Commercial Affairs Definition:Commercial Affairs refers to the range of commercial matters that fall within the responsibilities of the Government of the United Kingdom.
The term has become increasingly associated with the Government’s ability to make decisions, with the public sector’s role expanding with the introduction of the EU referendum in June 2016.
Commercial Affairs Definition and Limitations:The Government has wide discretion to determine the definition and scope of commercial affairs.
Its decision-making authority over commercial matters can include a wide range of considerations including:the nature of the commercial interests of the company concerned,the level of competition in the market,the potential impact on consumers,the commercial interests and reputation of a company,the financial viability of the business and the availability of capital.
In some instances, the Government has also taken steps to ensure that it does not have a monopoly on the provision of services, for example by creating a regulatory framework for the sector, as it did in the case of social care.
Commercial Matters:Commercial affairs are matters that the Government chooses to undertake.
This includes:The commercial activities of the public, organisations, individuals and companies, the commercial activity of businesses and individuals, the activities of government bodies, and the commercial activities carried out by charities, trade unions, and other public bodies.
The scope of the activity and the scope of control of that activity can vary according to the particular circumstances of the particular business, including:a business’s size and impact,the nature and quality of its business and its market value,the extent of its customer base and its capacity to meet the needs of the community,the size and potential impact of its activities on local economies and communities,the degree of public involvement and the willingness of local communities to engage with it.
In addition, the scope and nature of public sector involvement in commercial affairs can vary depending on the type of organisation involved.
The Government is therefore left with a range of options for managing commercial affairs, including setting up a statutory framework and making a range (including specific regulatory provisions) of specific commercial matters available for the Government to decide.
For example, it is the responsibility of the Minister of State for Business, Innovation and Skills to decide whether or not a company has been designated as a commercial affairs provider, and to ensure it is able to operate on the terms and conditions of the designation.
In practice, commercial affairs are managed by a range or portfolio of public bodies, including the Department of Business, Enterprise and Skills, the Department for Business Innovation and Entrepreneurship, the Crown Estate and the Royal Society for the Protection of Birds.
In many instances, a range and portfolio of stakeholders have contributed to the decision to create a commercial activity, with decisions on the commercial matters and the provision and operation of the service also being made by a number of other bodies.
These include the Cabinet Office, the Secretary of State, the Home Affairs Committee, the Cabinet Committee on Legal and Constitutional Affairs, the Parliamentary Library and the Government Procurement Information Services (GPIS).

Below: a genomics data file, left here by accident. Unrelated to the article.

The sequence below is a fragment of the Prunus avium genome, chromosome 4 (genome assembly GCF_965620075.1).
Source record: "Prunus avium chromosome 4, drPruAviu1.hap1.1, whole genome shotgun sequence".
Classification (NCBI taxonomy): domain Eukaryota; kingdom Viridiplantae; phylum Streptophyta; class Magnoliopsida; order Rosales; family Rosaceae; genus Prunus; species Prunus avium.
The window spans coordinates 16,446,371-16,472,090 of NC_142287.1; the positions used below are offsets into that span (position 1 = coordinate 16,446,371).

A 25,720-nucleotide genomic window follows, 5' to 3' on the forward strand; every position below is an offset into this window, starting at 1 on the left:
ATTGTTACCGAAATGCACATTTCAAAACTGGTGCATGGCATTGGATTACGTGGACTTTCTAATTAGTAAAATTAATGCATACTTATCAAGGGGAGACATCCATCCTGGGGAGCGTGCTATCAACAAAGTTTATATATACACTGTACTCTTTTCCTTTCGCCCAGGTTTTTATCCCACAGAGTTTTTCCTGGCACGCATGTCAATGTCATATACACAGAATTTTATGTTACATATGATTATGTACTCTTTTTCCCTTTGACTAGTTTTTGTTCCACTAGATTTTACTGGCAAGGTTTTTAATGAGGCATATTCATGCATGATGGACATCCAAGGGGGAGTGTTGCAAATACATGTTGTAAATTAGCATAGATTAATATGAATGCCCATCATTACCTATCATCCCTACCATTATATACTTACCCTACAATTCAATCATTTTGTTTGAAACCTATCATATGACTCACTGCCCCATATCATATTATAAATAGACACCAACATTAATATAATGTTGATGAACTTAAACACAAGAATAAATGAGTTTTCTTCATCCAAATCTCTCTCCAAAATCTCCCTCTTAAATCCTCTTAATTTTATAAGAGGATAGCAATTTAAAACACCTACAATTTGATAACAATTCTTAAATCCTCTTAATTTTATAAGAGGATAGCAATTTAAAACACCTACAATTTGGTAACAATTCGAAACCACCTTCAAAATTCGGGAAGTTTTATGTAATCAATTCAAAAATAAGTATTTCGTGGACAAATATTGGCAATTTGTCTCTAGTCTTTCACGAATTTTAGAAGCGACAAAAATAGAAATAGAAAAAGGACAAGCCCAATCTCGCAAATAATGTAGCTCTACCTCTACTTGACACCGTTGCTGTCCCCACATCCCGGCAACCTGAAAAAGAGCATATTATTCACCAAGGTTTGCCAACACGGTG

The Department for Transport is responsible for commercial services for the transport sector.
It is the Government responsible for the provision, maintenance and operation, and oversight of all services within the public transport sector and all routes within the Transport network.
The Department of Transport provides an overall range of services to the public including transport, transport network, bus and coach services, rail and tram services, air travel, the use of public facilities, accommodation and other facilities and facilities for the carrying out of the services.
It is the Secretary to whom these services should be delivered.
It also provides a statutory instrument, the Transport (Consolidation) Act 1998 (TCA), to make sure that those services are delivered on a uniform basis and in accordance with the rules and regulations.
Government Procurements:The Department and other bodies that supply goods and services to government can be called commercial enterprises.
However, in practice, they are not.
They operate outside the scope, and sometimes the responsibilities, of the Department, and therefore are not considered to be part of the wider commercial activities that the department undertakes.
Government contracts and other business agreements are also known as commercial enterprises and include contracts for the supply of goods and/or services for government purposes and other commercial arrangements.
Government procurement is carried out for the benefit of the national public, through contracts for goods and the supply and maintenance of public transport infrastructure, and for the commercial purposes of the private sector, including for commercial matters.
The Public Accounts and the Spending Review are designed to allow the public to see how the Government is spending money and is in the public interest.
They provide the basis for the government’s spending decisions, and they provide the information needed to make these decisions.
Government departments are also called commercial organisations.
This is the case in relation to all departments that are responsible for performing government services.
The government departments that deal with commercial matters are called commercial services providers.